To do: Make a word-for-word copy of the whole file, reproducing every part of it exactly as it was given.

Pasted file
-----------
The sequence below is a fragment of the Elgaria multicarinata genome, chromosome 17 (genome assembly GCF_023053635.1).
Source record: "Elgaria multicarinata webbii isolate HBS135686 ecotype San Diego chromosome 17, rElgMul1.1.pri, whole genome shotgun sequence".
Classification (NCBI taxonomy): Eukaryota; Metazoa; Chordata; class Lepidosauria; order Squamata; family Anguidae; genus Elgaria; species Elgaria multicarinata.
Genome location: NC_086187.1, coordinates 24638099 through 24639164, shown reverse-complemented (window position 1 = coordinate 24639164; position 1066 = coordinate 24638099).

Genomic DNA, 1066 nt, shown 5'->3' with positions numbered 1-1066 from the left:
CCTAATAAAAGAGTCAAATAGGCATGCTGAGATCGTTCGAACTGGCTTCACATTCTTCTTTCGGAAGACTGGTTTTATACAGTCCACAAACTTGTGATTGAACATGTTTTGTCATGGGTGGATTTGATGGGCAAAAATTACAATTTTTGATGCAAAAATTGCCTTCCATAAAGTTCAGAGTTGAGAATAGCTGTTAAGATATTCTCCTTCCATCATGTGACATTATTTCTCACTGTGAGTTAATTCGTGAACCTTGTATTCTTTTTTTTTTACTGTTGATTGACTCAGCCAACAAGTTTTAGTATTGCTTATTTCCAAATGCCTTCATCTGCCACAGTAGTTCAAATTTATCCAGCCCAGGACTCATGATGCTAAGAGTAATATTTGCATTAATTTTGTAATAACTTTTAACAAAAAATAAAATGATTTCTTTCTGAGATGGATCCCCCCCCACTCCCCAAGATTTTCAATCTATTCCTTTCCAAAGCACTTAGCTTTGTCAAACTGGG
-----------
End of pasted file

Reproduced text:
The sequence below is a fragment of the Elgaria multicarinata genome, chromosome 17 (genome assembly GCF_023053635.1).
Source record: "Elgaria multicarinata webbii isolate HBS135686 ecotype San Diego chromosome 17, rElgMul1.1.pri, whole genome shotgun sequence".
Classification (NCBI taxonomy): Eukaryota; Metazoa; Chordata; class Lepidosauria; order Squamata; family Anguidae; genus Elgaria; species Elgaria multicarinata.
Genome location: NC_086187.1, coordinates 24638099 through 24639164, shown reverse-complemented (window position 1 = coordinate 24639164; position 1066 = coordinate 24638099).

Genomic DNA, 1066 nt, shown 5'->3' with positions numbered 1-1066 from the left:
CCTAATAAAAGAGTCAAATAGGCATGCTGAGATCGTTCGAACTGGCTTCACATTCTTCTTTCGGAAGACTGGTTTTATACAGTCCACAAACTTGTGATTGAACATGTTTTGTCATGGGTGGATTTGATGGGCAAAAATTACAATTTTTGATGCAAAAATTGCCTTCCATAAAGTTCAGAGTTGAGAATAGCTGTTAAGATATTCTCCTTCCATCATGTGACATTATTTCTCACTGTGAGTTAATTCGTGAACCTTGTATTCTTTTTTTTTTACTGTTGATTGACTCAGCCAACAAGTTTTAGTATTGCTTATTTCCAAATGCCTTCATCTGCCACAGTAGTTCAAATTTATCCAGCCCAGGACTCATGATGCTAAGAGTAATATTTGCATTAATTTTGTAATAACTTTTAACAAAAAATAAAATGATTTCTTTCTGAGATGGATCCCCCCCCACTCCCCAAGATTTTCAATCTATTCCTTTCCAAAGCACTTAGCTTTGTCAAACTGGG